fruits of the Spirit there is nothing to restrain. Such graces can never
be out of place, never out of date. True it is that they are eminently
Christian virtues and part of our baptismal duty as Christians, for “they
that are of Christ (i.e., all Christians) crucified (i.e., at baptism)
the affections and lusts,” but they are universally needed. The world demands
them, but Christ alone supplies them.
THE GOSPEL. (S. LUKE xvii. 11.)
THE CLEANSING POWER
The healing of the leper (S. Matt. viii. i) recorded in the Gospel of
the Third Sunday after the Epiphany, illustrated the Divine mercy, the
present miracle is here recorded to teach the cleansing power of Christ.
A. The Leprosy of Sin.
The ten lepers are a picture of moral defilement. Leprosy, thc disease
of the flesh, is the natural type, as, no doubt, often also the punishment,
of fleshly sin. As unclean they stood “afar off,” as banished from society
they were driven to consort together.
B. The Miracle of Cleansing.
The extremity of their misery drives them to Christ, Who alone could
deliver them from “the body of this death.” They came conscious of defilement,
for they “lifted up their voices,” unwilling to approach. They came earnest,
entreating, reverent. To know our sin is the first step towards knowing
our Saviour. Christ has ever demanded the concurrence of faith. Still in
their leprosy, they are to go to announce their cure. No more trying evidence
of faith could have been required, and it was forthcoming, for as they
went they were cleansed. The path of obedience is the way to spiritual
health. To believe that prayer has been granted is to receive (cf. S. Mark
C. Fellowship with Christ.
That which happens after cleansing is as important as what has gone
before. When misery has led us to Christ, gratitude must send us back to
Him. The restoration from deadly sin must be followed by fellowship with
Christ, and those once blessed must be ever returning for fuller blessing.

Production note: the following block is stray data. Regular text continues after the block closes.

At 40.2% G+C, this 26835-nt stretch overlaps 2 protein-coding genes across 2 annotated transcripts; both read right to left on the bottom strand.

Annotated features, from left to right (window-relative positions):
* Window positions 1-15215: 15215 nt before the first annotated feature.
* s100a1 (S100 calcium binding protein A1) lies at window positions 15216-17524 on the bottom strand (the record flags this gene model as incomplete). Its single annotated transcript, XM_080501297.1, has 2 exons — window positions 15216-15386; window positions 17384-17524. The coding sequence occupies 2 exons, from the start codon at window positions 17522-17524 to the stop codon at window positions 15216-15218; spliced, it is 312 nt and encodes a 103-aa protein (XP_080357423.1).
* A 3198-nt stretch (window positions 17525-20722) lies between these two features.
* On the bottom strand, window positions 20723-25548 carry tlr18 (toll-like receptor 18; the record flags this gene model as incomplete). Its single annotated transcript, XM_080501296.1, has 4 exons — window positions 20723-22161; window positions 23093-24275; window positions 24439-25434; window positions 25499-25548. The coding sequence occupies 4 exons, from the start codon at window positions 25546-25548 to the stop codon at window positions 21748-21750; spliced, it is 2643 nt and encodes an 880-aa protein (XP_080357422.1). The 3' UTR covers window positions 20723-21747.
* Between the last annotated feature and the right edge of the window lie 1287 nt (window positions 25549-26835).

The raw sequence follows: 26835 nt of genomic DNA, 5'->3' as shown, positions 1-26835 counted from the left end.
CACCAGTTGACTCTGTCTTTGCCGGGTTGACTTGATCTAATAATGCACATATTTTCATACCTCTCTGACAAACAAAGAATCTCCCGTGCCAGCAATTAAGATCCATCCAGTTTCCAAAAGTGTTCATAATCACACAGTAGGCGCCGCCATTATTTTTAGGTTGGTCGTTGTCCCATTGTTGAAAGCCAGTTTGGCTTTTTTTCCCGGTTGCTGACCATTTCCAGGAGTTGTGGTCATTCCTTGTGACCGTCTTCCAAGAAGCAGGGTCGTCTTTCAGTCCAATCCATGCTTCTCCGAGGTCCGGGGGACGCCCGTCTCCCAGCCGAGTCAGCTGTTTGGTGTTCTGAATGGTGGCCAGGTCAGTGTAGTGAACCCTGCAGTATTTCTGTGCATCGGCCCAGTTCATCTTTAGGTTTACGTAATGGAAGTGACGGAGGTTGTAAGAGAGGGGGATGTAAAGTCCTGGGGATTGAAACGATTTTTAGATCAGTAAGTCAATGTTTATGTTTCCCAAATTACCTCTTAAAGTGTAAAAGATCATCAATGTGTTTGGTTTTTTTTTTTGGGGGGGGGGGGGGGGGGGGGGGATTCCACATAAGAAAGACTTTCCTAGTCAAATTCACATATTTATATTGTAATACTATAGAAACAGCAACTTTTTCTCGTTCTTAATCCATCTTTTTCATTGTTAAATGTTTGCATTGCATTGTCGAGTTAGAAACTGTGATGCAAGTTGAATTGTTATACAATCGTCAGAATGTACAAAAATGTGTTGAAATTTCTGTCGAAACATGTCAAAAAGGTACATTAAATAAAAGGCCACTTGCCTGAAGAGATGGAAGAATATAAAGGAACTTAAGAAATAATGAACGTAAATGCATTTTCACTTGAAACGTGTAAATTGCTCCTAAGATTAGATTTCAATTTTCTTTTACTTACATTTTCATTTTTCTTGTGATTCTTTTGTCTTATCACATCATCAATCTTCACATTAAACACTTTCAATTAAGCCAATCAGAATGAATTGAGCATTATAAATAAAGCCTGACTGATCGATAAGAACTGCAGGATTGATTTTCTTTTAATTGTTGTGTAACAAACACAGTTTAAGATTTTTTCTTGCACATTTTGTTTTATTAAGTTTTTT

Our praises must be as loud and as earnest as our prayers. It is very remarkable,
and can hardly be without intention, that our Church on two successive
Sundays in which she teaches true and laudable service, brings before us
the example of a Samaritan. The religious position of the Samaritans was
intensely unsatisfactory, for they worshipped they knew not what, yet in
conduct and character they surpassed many of the chosen people. True and
laudable service may be offered by many whom we are inclined to despise.
They may be among the units of the grateful, and we among the tens of the
THE COLLECT. A PRAYER FOR HOLINESS.
Though there is no direct reference to the sins of the flesh, this Collect
is none the less most suitable and in thorough harmony with the command
of the Epistle— “Walk in the Spirit, and ye shall not fulfil the lust of
the flesh.” As the remedy of local disease is often found in the improvement
of the general health, so is it with the maladies of the soul.
Hence we pray—-
A. For Growth in Grace.
We pray for greater strength for the whole religious life in its three
aspects—more faith towards God, more hope in respect of ourselves, and
more love towards others—as the three graces are explained in Col. i. 4,
This prayer seems to have connection in thought with “the fruit of the
Spirit,” as mentioned in the Epistle. It is remarkable that on the Seventh
Sunday after Trinity there is precisely the same correspondence between
“ fruit” and “increase “ in the Collect and Epistle of that day.
B. For Conformity to the Will
Here also there seems special reference to the teaching of the Epistle
that sins of the flesh are contrary to the influences of the Spirit and
against the law of God, and that Christians must crucify the flesh with
the affections and lusts. We pray for this perfect conformity in affection
and desire in the words—” make us to love that which thou dost command,”
that we may obtain the promises and kingdom of God.